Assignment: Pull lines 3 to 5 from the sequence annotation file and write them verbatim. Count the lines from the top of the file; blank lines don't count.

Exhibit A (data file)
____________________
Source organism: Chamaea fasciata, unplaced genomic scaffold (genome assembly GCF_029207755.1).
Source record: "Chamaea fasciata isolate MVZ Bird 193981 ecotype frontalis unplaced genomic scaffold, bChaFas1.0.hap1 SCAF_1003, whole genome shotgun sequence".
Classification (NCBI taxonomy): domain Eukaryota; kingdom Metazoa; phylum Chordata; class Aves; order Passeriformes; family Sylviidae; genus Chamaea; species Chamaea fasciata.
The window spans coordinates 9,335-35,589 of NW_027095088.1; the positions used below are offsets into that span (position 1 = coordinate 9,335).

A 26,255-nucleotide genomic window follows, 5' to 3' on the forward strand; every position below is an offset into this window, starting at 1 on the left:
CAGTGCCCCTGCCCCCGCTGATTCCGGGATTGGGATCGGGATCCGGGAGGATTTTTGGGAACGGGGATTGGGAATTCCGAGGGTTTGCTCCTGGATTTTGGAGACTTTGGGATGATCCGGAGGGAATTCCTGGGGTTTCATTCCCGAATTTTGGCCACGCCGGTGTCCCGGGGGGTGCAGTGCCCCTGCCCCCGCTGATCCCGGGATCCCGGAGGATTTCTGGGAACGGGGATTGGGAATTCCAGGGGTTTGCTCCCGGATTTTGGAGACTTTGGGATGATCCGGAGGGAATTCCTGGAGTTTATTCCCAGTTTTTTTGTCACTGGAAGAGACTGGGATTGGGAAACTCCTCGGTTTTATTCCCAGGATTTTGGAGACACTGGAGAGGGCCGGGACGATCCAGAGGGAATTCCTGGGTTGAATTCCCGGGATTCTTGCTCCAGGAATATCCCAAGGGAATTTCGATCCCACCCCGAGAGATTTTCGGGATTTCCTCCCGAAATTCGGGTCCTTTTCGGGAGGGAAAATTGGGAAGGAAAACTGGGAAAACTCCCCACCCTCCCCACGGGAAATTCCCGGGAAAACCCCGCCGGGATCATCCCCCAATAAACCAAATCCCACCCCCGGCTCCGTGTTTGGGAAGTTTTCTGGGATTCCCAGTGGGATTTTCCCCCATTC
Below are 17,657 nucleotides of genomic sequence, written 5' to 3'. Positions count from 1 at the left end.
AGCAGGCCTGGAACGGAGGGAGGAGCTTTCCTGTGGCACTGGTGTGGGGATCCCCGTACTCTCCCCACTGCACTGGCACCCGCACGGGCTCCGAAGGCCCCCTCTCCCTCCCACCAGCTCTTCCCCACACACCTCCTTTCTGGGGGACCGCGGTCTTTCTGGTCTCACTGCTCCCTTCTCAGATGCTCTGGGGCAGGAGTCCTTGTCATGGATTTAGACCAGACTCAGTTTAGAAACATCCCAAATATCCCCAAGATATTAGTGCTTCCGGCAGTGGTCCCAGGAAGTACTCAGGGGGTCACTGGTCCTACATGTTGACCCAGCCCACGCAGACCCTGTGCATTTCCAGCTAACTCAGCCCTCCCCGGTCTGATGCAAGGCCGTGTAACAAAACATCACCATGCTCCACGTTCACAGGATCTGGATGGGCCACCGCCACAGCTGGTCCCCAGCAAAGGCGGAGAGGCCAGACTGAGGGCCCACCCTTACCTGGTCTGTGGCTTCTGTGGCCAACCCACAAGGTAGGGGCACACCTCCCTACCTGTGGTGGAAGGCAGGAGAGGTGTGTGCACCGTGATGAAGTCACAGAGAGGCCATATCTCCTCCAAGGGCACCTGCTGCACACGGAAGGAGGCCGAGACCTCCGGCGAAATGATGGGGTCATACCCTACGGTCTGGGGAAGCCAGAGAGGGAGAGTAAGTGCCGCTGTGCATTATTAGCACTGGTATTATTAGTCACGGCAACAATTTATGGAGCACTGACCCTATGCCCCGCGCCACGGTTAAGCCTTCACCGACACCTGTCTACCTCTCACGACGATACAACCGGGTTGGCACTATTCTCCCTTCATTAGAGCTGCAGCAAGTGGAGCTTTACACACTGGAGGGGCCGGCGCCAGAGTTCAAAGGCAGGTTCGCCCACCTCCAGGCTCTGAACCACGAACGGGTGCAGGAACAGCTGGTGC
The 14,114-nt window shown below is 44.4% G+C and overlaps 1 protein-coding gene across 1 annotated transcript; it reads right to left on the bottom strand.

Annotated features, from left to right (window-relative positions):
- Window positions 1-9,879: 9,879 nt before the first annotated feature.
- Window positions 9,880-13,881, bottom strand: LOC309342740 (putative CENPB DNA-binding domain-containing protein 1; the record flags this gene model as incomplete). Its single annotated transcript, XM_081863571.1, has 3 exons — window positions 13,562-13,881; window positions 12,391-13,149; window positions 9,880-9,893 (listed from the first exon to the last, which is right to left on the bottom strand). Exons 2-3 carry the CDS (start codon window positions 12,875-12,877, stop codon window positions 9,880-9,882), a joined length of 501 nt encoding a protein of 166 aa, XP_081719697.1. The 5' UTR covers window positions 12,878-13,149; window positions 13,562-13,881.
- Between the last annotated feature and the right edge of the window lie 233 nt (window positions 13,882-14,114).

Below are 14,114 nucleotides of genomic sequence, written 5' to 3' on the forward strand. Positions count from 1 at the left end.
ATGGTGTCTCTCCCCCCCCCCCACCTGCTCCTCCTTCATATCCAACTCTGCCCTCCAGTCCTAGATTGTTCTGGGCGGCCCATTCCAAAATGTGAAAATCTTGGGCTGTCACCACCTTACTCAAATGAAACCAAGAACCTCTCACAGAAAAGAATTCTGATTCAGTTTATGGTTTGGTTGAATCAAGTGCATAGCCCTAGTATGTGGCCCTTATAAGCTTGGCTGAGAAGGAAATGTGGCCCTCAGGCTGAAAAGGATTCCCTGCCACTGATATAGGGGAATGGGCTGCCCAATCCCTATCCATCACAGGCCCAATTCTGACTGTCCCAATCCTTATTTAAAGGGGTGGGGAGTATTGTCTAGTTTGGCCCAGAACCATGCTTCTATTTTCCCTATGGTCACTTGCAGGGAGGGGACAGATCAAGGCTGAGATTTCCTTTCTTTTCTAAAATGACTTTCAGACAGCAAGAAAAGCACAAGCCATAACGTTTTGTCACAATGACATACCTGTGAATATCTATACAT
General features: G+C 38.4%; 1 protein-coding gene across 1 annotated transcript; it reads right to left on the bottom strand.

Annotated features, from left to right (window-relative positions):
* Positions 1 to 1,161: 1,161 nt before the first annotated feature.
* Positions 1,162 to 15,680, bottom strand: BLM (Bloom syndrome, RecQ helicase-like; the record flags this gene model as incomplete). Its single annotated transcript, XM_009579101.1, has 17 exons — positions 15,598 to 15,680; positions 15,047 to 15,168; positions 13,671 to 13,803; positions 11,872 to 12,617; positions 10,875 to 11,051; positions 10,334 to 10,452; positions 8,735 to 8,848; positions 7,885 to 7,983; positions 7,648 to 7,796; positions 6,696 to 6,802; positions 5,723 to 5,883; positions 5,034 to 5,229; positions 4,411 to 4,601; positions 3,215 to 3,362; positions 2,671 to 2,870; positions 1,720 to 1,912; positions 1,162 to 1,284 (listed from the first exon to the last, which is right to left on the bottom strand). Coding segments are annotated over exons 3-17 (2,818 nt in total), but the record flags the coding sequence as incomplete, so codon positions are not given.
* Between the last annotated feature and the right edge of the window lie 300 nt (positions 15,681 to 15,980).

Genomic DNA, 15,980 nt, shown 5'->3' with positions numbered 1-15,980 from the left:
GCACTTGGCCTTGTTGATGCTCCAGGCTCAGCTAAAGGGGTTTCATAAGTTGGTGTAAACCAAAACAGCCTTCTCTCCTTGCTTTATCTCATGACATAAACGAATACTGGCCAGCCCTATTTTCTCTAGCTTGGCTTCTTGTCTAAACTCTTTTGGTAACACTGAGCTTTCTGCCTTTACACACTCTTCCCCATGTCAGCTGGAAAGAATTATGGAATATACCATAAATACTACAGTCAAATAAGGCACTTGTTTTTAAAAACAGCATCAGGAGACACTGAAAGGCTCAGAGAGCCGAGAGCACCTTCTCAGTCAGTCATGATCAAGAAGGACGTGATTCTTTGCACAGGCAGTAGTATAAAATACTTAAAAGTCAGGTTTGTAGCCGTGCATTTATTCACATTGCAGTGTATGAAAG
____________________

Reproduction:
Classification (NCBI taxonomy): domain Eukaryota; kingdom Metazoa; phylum Chordata; class Aves; order Passeriformes; family Sylviidae; genus Chamaea; species Chamaea fasciata.
The window spans coordinates 9,335-35,589 of NW_027095088.1; the positions used below are offsets into that span (position 1 = coordinate 9,335).

A 26,255-nucleotide genomic window follows, 5' to 3' on the forward strand; every position below is an offset into this window, starting at 1 on the left: